Following several other crypto scam breaches, Linus Tech Tips hacked on YouTube. The 15.3 million followers of the popular YouTube channel Linus Tech Tips are now watching videos promoting cryptocurrency scams instead of evaluations of tech hardware after the channel was hacked this morning.
It’s the most recent incident in a string of high-profile YouTube accounts being compromised; con artists frequently access well-known accounts to rename them and livestream cryptocurrency fraud videos.
How was Linus Tech Tips hacked?
Yesterday morning, the main Linus Tech Tips channel was hacked, and many live videos were broadcast before the hacker started releasing previously private videos to the public. After a while, the account was suspended, perhaps while YouTube staff members try to get it back. Techquickie and TechLinked, two other Linus Media Group YouTube accounts, were also compromised and given new names that emphasized Tesla.
Although the method of how Linus Tech Tips hacked is now unknown, owner Linus Sebastian tweeted that he was aware of the issue. Later, he said that the business is working on it with Google and is “getting to the bottom of the attack vector with the (hopeful) goal of hardening their security around YouTube accounts and preventing this sort of thing from happening to anyone in the future” in a statement posted to Floatplane, a streaming service that was spun off from Linus Media Group.
Also, he pledged to talk about more specifics on the business’ podcast, although he disclaimed that they might happen this week because the scenario is “still unfolding.”
This is only the most recent in a string of hacks that have taken place over the past year, most of which were intended to promote livestreams that direct users to unprofessional-looking cryptocurrency sites via links or QR codes. Several months before tens of thousands of “viewers” saw a false Apple crypto fraud on YouTube, the British army’s YouTube channel was hacked to push cryptocurrency scams last year. A hack last year saw videos posted from an “unauthorized source,” affecting popular Vevo feeds on YouTube for musicians like Lil Nas X, Drake, Taylor Swift, and others.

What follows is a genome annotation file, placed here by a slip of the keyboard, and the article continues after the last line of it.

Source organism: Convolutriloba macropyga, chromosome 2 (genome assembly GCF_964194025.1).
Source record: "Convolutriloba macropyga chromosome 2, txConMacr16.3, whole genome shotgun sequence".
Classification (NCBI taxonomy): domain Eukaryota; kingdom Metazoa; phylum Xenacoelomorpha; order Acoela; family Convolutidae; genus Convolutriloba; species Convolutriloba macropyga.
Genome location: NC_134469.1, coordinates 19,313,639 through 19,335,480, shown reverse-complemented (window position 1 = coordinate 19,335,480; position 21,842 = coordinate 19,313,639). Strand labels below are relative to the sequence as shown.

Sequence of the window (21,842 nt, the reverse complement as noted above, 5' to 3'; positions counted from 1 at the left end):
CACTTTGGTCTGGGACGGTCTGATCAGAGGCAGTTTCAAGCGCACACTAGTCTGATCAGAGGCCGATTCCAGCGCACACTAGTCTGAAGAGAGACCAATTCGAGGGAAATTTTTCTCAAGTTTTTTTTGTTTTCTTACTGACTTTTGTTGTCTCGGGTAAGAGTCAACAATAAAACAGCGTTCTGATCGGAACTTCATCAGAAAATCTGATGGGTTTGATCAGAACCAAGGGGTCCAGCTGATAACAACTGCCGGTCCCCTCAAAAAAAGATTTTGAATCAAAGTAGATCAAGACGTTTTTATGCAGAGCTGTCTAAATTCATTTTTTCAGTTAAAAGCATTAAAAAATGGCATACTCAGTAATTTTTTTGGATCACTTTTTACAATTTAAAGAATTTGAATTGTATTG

One YouTuber claims that these frauds have been going on for months and that they are carried out by phony sponsors contacting content creators. Next, after being coerced, the YouTubers download a file associated with the sponsorship, which turns out to be malicious software intended to steal cookies, take over computers from a distance, and finally take over YouTube accounts.
Many people want YouTube to add a lockdown mode for high-profile accounts where, for a period of time, you can’t rename your channel, use livestreaming options, or delete videos if you check in from an unidentified browser or location (based on IP and other variables). This could aid channel owners in regaining control of their YouTube accounts before any serious harm is done, especially when combined with notifications when a new location has logged in.
In order to rename a channel or delete videos, you would need a second approval from another account. YouTube may even incorporate additional two-factor prompts for channel actions. Also, this might lessen the effects of a YouTuber’s own machine being compromised. I hope YouTube can come up with some even better solutions and get this under control because many users are tired of waking up to notifications on their phones regarding useless crypto videos.
In case you would like to watch Sebastian’s latest video about the Linus Tech Tips hacked issue you can do so from the link right here. If you come across a channel that appears to be hacked, the wisest thing you could do is to report the suspicious channel to YouTube’s support team. The reports of hacking are getting more frequent by the day and it is across various platforms. To read about other recent news about privacy violations and account breaches, check out the articles below and see how you can take precautions.